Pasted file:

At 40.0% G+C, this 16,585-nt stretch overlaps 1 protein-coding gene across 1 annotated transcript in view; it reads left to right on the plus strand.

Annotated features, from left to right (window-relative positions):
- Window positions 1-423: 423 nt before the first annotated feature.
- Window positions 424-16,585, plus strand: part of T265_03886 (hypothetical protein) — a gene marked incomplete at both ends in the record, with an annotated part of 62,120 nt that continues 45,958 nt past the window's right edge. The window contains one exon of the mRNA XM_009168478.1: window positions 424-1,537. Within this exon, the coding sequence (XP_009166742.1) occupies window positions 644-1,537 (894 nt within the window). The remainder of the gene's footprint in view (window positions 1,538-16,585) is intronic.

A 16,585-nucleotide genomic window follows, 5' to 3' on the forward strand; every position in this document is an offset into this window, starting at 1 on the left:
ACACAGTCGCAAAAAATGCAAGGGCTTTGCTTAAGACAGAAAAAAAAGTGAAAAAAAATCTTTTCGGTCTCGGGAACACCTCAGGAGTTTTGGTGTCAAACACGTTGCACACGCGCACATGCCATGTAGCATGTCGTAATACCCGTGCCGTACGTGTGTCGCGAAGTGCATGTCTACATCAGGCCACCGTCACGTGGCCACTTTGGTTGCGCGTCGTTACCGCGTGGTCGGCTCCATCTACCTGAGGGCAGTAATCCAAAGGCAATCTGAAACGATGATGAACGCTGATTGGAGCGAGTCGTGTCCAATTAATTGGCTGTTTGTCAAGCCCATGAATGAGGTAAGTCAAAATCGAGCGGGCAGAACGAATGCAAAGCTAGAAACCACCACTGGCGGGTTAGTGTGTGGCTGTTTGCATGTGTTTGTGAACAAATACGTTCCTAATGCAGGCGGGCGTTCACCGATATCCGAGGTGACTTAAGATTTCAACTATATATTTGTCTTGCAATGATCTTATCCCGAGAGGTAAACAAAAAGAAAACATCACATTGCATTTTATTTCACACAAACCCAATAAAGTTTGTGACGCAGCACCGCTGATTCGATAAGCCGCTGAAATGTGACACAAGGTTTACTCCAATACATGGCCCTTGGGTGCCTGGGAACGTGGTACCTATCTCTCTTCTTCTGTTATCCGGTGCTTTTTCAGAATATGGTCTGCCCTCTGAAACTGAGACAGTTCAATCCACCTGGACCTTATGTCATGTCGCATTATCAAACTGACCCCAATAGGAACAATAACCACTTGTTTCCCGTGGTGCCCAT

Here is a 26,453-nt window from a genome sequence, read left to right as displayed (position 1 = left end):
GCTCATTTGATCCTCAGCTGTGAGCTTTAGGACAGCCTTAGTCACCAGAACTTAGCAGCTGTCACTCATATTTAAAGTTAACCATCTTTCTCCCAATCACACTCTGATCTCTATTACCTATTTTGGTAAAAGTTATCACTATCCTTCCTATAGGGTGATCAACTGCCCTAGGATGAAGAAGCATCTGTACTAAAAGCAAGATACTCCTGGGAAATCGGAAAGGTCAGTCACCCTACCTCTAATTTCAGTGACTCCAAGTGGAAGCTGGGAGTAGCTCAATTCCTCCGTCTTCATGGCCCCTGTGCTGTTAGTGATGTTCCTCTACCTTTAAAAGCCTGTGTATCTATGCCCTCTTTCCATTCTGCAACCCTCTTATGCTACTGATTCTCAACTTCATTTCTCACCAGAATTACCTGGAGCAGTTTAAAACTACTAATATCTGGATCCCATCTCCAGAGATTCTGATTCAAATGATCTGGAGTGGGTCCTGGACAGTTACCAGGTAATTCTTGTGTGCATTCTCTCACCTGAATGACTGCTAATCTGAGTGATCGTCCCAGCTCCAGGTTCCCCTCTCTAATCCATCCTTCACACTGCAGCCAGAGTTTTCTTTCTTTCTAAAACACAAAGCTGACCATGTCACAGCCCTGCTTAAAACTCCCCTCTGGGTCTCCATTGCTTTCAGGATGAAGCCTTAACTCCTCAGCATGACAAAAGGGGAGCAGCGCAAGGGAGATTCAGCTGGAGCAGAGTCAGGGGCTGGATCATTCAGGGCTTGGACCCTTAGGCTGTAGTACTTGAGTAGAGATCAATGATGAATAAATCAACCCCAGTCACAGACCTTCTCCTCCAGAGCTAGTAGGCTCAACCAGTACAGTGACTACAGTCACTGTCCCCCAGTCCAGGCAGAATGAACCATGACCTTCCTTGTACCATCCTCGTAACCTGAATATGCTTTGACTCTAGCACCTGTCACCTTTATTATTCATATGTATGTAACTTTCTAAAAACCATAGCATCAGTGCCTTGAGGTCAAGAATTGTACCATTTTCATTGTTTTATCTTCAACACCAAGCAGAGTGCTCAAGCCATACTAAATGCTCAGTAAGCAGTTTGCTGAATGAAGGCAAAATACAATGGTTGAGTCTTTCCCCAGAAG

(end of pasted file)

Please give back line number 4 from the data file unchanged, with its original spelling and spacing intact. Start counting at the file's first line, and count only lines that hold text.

- Window positions 424-16,585, plus strand: part of T265_03886 (hypothetical protein) — a gene marked incomplete at both ends in the record, with an annotated part of 62,120 nt that continues 45,958 nt past the window's right edge. The window contains one exon of the mRNA XM_009168478.1: window positions 424-1,537. Within this exon, the coding sequence (XP_009166742.1) occupies window positions 644-1,537 (894 nt within the window). The remainder of the gene's footprint in view (window positions 1,538-16,585) is intronic.